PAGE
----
At that date, America having entered the World war, Mr. Peck was admitted to the officers' training camp at the Presidio at San Francisco, where he remained for three months. He was commissioned captain of infantry and was assigned to Camp Lewis, in the state of Washington, and almost immediately thereafter detailed to the judge advocate's office at Camp Lewis, where he continued until June, 1918. He was then made camp judge advocate and so served until October 1, 1918. In September of that year he was promoted to the rank of major in the judge advocate general's department and did duty under that commission until October 1, 1918, when he was ordered overseas being assigned to a vessel in crossing when the armistice was signed. Orders came to return to Camp Upton, New York, where he acted as camp judge advocate until honorably discharged on the 31st of December, 1918. With his return to Oregon he resumed the practice of law at Portland as a member of the law firm of Griffith, Leiter & Allen. In his business he is alert and persistent and with these qualities combines a high sense of honor and fairness. It is characteristic of him that he entered the training camp at San Francisco and without former military experience obtained a commission as captain at the end of a ninety day course, later receiving his commission as major at Camp Lewis. The same thoroughness and close application have characterized his professional record. He studies his cases and studies his facts and studies the law, after which, it has been said of him, that he studies his cases some more, presenting them as a well prepared lawyer presents his cause. He has been successful with juries and court because of his good preparation for trial and because he did not attempt to misstate the law to the court nor the facts to the jury. His success has been the result of earning, winning and holding the regard, appreciation and confidence of those acquainted with him as an honest, efficient, large natured man and lawyer.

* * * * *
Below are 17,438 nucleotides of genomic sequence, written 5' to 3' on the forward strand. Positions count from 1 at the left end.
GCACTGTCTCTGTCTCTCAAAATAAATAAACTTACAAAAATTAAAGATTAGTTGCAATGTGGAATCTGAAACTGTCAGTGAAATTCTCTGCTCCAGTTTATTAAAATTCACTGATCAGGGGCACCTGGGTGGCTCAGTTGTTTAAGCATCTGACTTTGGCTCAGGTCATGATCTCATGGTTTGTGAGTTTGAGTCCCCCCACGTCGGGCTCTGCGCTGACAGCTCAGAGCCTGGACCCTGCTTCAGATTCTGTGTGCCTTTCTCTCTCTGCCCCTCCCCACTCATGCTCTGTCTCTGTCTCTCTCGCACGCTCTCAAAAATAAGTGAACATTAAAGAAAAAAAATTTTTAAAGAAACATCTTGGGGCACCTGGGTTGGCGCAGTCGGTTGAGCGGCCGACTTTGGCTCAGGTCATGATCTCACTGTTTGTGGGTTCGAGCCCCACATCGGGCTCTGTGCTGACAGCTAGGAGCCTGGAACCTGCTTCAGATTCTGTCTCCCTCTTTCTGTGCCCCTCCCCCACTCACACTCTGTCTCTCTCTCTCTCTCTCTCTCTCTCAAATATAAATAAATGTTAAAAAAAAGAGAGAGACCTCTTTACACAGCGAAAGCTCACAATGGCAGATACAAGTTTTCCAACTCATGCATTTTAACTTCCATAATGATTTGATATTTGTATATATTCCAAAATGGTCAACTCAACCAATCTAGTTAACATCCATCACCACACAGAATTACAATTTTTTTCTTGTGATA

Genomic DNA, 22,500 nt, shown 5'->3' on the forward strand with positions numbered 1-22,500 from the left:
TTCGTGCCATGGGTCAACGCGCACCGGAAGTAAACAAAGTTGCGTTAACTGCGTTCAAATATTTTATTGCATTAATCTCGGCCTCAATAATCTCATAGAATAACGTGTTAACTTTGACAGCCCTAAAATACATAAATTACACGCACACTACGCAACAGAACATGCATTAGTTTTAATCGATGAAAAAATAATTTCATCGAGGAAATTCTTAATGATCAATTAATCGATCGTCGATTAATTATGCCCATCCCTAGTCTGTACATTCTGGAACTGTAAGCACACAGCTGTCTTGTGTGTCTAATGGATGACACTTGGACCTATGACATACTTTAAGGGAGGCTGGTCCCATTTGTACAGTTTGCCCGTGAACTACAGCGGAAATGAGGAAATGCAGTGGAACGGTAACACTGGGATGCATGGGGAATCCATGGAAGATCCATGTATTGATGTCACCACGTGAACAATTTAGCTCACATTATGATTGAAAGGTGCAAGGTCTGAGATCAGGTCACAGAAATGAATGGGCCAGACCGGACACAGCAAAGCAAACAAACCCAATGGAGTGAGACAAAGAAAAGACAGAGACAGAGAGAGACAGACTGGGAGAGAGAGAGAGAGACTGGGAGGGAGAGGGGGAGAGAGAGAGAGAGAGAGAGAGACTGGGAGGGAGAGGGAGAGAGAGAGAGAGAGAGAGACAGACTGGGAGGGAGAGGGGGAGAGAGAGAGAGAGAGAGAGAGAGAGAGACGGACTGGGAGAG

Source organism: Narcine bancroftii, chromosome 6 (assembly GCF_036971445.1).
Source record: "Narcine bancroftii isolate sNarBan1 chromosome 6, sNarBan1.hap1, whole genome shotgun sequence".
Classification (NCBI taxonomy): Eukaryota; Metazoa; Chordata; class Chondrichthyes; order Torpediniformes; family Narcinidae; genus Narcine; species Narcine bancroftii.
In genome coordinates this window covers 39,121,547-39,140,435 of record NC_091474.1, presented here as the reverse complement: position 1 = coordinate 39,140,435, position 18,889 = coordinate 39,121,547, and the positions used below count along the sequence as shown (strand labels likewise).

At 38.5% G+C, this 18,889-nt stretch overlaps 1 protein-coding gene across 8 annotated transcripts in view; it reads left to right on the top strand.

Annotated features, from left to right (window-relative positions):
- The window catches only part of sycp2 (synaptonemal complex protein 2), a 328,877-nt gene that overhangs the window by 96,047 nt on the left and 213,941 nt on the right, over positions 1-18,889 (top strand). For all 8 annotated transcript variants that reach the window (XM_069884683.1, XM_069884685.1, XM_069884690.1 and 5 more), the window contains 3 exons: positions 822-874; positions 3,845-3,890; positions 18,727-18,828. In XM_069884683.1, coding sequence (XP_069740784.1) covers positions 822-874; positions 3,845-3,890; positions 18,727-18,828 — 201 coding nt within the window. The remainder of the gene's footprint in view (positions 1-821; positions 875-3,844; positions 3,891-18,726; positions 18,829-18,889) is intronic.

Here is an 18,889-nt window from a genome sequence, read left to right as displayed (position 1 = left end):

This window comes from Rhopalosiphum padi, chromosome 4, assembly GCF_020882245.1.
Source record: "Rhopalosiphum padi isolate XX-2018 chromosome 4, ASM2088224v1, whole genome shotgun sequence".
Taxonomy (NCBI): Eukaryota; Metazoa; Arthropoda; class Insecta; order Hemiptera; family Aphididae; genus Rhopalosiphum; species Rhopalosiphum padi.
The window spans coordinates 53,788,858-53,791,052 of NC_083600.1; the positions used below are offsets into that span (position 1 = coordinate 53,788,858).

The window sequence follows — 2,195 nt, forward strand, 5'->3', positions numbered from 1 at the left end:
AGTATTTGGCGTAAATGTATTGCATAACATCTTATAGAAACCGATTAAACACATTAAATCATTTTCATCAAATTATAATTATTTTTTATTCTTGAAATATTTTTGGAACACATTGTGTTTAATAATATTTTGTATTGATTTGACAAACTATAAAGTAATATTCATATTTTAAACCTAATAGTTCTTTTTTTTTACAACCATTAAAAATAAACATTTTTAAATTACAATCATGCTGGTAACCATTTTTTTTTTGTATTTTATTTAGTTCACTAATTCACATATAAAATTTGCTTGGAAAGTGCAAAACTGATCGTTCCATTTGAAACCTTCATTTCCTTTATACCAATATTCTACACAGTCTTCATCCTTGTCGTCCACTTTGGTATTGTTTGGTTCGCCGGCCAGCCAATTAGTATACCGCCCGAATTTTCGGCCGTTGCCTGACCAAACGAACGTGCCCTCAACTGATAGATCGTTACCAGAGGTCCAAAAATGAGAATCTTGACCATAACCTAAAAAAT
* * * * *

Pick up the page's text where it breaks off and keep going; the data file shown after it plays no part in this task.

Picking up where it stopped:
On the 9th of June, 1903, in Bennington, Vermont, Major Peck was married to Miss Lilian Louise Valentine. They have become the parents of a daughter, Alma Louise.

Fraternally Major Peck is a Knight Templar Mason and member of the Mystic Shrine and his religious faith is that of the Presbyterian church. He belongs to Phi Beta Kappa and Phi Delta Theta, college fraternities, to the Arlington Club and Multnomah Amateur Athletic Club of Portland. He is also a member of the American Legion and has done important work in that connection. He was elected temporary president of Portland Post at its first meeting, May 24, 1919, and then proceeded to take charge of the work of organizing the local post. At its second meeting on the 6th of June he was elected president and guided the organization as president of the post and chairman of the executive committee until May 1, 1920. At the time he retired as president Portland Post was the largest post of the American Legion, having sixty three hundred members, and his administration turned over to the new administration the sum of fifty eight hundred dollars. Mr. Peck was a delegate to the state convention of the American Legion of Oregon in September, 1919, and was also elected a delegate to the national convention at Minneapolis in November of the same year. At the Minneapolis meeting he was appointed chairman of the constitution committee and was instrumental in drafting the national constitution of the American Legion which is now in force. He was also chairman of the respective committees which drafted the existing constitution of the Department of Oregon and Portland Post. At a meeting of Portland Post on May 3, 1920, the title of first past commander was conferred upon him. He takes great interest in all civic affairs and is welcomed to any society by reason of the sterling traits of his character.

From:
History of Oregon Illistrated
Vol. 3
BY: Charles H. Carney
The Pioneer Historical Publishing Company
Chicago - Portland 1922